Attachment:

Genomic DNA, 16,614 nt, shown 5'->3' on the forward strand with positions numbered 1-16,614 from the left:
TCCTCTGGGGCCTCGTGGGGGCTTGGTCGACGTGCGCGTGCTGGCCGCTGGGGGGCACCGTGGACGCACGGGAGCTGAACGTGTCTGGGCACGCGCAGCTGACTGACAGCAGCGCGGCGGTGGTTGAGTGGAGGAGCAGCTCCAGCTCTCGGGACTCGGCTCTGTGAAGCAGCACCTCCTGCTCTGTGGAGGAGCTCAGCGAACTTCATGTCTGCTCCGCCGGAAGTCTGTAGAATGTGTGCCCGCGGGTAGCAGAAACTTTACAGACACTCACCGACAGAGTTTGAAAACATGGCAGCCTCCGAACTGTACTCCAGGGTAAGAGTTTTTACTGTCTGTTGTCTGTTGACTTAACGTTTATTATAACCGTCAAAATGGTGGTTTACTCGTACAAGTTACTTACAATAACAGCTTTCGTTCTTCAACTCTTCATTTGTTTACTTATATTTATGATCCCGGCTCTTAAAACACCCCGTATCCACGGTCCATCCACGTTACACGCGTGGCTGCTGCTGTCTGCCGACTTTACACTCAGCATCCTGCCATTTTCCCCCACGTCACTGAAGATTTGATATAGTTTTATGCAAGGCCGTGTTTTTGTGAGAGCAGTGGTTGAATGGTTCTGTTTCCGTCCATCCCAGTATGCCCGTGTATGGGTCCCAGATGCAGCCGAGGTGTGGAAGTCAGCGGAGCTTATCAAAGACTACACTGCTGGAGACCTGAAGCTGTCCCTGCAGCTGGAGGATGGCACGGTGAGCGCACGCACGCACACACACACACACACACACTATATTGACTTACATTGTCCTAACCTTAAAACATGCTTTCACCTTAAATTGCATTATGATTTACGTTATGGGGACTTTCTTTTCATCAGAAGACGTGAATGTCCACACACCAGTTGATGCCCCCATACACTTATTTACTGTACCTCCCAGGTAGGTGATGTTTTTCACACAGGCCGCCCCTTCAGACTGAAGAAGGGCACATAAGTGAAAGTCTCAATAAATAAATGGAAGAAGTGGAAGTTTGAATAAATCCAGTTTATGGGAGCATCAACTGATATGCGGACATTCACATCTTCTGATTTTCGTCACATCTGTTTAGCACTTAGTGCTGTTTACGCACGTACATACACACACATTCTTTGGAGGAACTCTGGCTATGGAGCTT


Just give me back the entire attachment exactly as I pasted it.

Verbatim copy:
Genomic DNA, 16,614 nt, shown 5'->3' on the forward strand with positions numbered 1-16,614 from the left:
TCCTCTGGGGCCTCGTGGGGGCTTGGTCGACGTGCGCGTGCTGGCCGCTGGGGGGCACCGTGGACGCACGGGAGCTGAACGTGTCTGGGCACGCGCAGCTGACTGACAGCAGCGCGGCGGTGGTTGAGTGGAGGAGCAGCTCCAGCTCTCGGGACTCGGCTCTGTGAAGCAGCACCTCCTGCTCTGTGGAGGAGCTCAGCGAACTTCATGTCTGCTCCGCCGGAAGTCTGTAGAATGTGTGCCCGCGGGTAGCAGAAACTTTACAGACACTCACCGACAGAGTTTGAAAACATGGCAGCCTCCGAACTGTACTCCAGGGTAAGAGTTTTTACTGTCTGTTGTCTGTTGACTTAACGTTTATTATAACCGTCAAAATGGTGGTTTACTCGTACAAGTTACTTACAATAACAGCTTTCGTTCTTCAACTCTTCATTTGTTTACTTATATTTATGATCCCGGCTCTTAAAACACCCCGTATCCACGGTCCATCCACGTTACACGCGTGGCTGCTGCTGTCTGCCGACTTTACACTCAGCATCCTGCCATTTTCCCCCACGTCACTGAAGATTTGATATAGTTTTATGCAAGGCCGTGTTTTTGTGAGAGCAGTGGTTGAATGGTTCTGTTTCCGTCCATCCCAGTATGCCCGTGTATGGGTCCCAGATGCAGCCGAGGTGTGGAAGTCAGCGGAGCTTATCAAAGACTACACTGCTGGAGACCTGAAGCTGTCCCTGCAGCTGGAGGATGGCACGGTGAGCGCACGCACGCACACACACACACACACACACTATATTGACTTACATTGTCCTAACCTTAAAACATGCTTTCACCTTAAATTGCATTATGATTTACGTTATGGGGACTTTCTTTTCATCAGAAGACGTGAATGTCCACACACCAGTTGATGCCCCCATACACTTATTTACTGTACCTCCCAGGTAGGTGATGTTTTTCACACAGGCCGCCCCTTCAGACTGAAGAAGGGCACATAAGTGAAAGTCTCAATAAATAAATGGAAGAAGTGGAAGTTTGAATAAATCCAGTTTATGGGAGCATCAACTGATATGCGGACATTCACATCTTCTGATTTTCGTCACATCTGTTTAGCACTTAGTGCTGTTTACGCACGTACATACACACACATTCTTTGGAGGAACTCTGGCTATGGAGCTT